As expected, all the activity in the Rocky market last month was in the lower price ranges.  The ratio of demand to supply is closet in the $350,000 – $400,000 price range where, strangely enough, the number of active listings has been falling for the last 4 months.

There are positive signs for energy prices in the months to come. OPEC has finally made an effort to work to manage oil supply suggesting that higher prices may be in the future. Oil prices over the $50US mark would definitely help some of our struggling oil companies while bolstering consumer confidence.  Recent activity in the central Alberta real estate market seems to support that idea.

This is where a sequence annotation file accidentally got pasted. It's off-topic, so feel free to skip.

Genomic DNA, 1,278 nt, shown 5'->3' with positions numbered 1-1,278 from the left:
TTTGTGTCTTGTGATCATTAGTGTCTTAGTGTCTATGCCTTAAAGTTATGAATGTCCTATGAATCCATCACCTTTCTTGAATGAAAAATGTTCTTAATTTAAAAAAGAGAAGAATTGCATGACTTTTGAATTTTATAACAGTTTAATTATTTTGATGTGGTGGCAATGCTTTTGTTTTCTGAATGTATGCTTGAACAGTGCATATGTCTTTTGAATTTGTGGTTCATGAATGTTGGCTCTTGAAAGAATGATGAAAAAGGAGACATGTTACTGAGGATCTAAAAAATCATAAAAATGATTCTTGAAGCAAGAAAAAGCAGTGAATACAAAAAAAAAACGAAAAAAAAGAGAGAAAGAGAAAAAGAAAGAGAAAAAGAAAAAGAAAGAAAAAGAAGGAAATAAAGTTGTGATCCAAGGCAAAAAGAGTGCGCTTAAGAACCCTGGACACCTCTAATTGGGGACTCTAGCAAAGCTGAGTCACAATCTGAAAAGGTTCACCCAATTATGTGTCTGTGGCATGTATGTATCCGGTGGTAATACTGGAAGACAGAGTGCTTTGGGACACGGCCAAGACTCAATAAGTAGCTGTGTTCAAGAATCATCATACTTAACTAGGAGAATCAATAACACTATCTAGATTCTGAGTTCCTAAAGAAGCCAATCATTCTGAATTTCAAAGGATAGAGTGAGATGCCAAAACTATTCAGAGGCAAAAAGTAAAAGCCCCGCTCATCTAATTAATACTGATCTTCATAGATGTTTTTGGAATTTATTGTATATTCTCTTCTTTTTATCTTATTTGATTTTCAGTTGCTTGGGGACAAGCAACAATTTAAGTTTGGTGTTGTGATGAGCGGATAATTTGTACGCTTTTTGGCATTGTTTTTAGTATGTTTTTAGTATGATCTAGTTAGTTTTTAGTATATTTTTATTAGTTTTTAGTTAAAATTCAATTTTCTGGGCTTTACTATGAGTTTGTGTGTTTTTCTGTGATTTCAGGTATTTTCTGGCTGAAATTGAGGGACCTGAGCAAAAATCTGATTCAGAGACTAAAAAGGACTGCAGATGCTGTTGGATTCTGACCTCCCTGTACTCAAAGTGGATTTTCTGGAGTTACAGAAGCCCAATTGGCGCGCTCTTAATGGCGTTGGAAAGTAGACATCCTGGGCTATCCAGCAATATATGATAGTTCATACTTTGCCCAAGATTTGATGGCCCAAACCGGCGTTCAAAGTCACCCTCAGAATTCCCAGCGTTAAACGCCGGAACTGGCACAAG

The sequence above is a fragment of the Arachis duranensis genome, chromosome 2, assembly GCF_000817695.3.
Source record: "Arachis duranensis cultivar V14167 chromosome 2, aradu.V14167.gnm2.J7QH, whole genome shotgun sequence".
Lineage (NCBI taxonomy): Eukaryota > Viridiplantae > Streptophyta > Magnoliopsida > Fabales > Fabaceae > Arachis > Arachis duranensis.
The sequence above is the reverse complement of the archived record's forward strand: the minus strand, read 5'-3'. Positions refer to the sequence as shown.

Sylvan Lake – Sales in Sylvan Lake in September kept pace with July and August’s, a sign that there is optimism in the residential market.  The number of active listings dropped which typically happens in September as vacation properties come off the market for the winter.  The number of active listings is slightly lower than it was a year ago, a sign that inventories are holding steady.

Year to date sales in Sylvan Lake are down almost 28% when compared with the same time last year.  That is the highest percentage drop in the central Alberta markets we serve.  Part of the reason may be

Market Update – September 30, 2016

Fri, 30 Sep by Jody Saarela & Kim Elliot

Rocky – no sales in the first two weeks of the month for the second month in a row although we always seem to finish the month with some sales.  The number of active listings is the same as it was last month and higher than they were a year ago.